We are looking at it from afar but it seems that better police, Highway Patrol and National Guard coordination is needed when there are outbreaks of violence by protesters such as what is occurring in Ferguson. The last resort was for Gov. Jay Nixon to call out the National Guard.

The protest, as we all know, is over the police shooting of an unarmed black youth. There are conflicting stories of what happened. A third autopsy is being performed to try to determine more about the shooting. It is known the youth was shot more than once. The name of the officer has been released. The officer apparently was injured in the encounter with the youth, who earlier was a suspect in a stealing incident at a store. However, the officer apparently stopped the youth for walking in the middle of the street.

When the local police had problems dealing with the protesters, the governor called on the Highway Patrol to take over jurisdiction. When that didn’t work, the governor called in the National Guard.

We don’t know whether there is a plan of how to handle protests of this sort. We do know that law enforcement officers had a difficult time in trying to restore peace. From reports, the protesters came from the city of St. Louis, and elsewhere. It wasn’t just Ferguson residents who were protesting.

Officials have been blaming other officials for not stepping in and doing more. That type of criticism isn’t helping the situation. Ultimately, it is the state that has an obligation to handle uprisings if the local law enforcement officers can’t handle a protest that results in violence.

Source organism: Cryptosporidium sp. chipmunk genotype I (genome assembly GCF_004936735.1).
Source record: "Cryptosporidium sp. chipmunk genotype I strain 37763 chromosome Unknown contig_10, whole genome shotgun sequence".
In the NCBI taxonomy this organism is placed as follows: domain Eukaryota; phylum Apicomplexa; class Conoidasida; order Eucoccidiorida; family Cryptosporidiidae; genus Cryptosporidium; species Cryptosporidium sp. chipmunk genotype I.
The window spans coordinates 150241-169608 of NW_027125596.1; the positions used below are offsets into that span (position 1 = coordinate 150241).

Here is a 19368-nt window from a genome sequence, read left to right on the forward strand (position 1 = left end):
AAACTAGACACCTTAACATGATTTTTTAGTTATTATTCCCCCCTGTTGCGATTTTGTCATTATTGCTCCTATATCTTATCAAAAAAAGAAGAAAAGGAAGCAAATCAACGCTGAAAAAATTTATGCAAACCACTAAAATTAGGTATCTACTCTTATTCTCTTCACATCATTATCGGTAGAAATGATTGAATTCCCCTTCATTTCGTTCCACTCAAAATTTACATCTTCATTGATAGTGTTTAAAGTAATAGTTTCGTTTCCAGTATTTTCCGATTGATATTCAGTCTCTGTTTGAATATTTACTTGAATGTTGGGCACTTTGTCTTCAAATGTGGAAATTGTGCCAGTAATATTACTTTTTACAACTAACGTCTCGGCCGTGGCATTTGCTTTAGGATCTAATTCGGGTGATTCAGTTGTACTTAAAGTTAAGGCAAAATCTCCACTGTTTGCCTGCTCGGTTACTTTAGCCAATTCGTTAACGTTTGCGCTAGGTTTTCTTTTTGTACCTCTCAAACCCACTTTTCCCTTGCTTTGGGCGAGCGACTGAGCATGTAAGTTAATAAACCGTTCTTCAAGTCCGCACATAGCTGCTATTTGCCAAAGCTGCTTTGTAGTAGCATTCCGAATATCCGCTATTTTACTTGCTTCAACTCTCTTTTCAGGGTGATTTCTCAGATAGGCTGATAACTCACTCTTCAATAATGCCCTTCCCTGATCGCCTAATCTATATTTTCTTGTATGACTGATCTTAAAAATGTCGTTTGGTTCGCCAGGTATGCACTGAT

We think Gov. Nixon did the right thing in calling in the National Guard.

Ferguson has been damaged by what happened. It’s going to take a long time for the city to recover. A worry is what will happen when the results of the investigations are released. The Justice Department is conducting an investigation along with local officials. There will be two decisions about whether to charge the white officer who did the shooting.

The state’s case is being overseen by the St. Louis County prosecuting attorney, who is white. There is pressure on him to step aside, but in Missouri, “the buck stops with the head prosecutor” in each county, according to Peter Joy, a Washington University law professor who oversees the school’s Criminal Justice Clinic.

It is obvious difficult days remain for all officials involved in the case.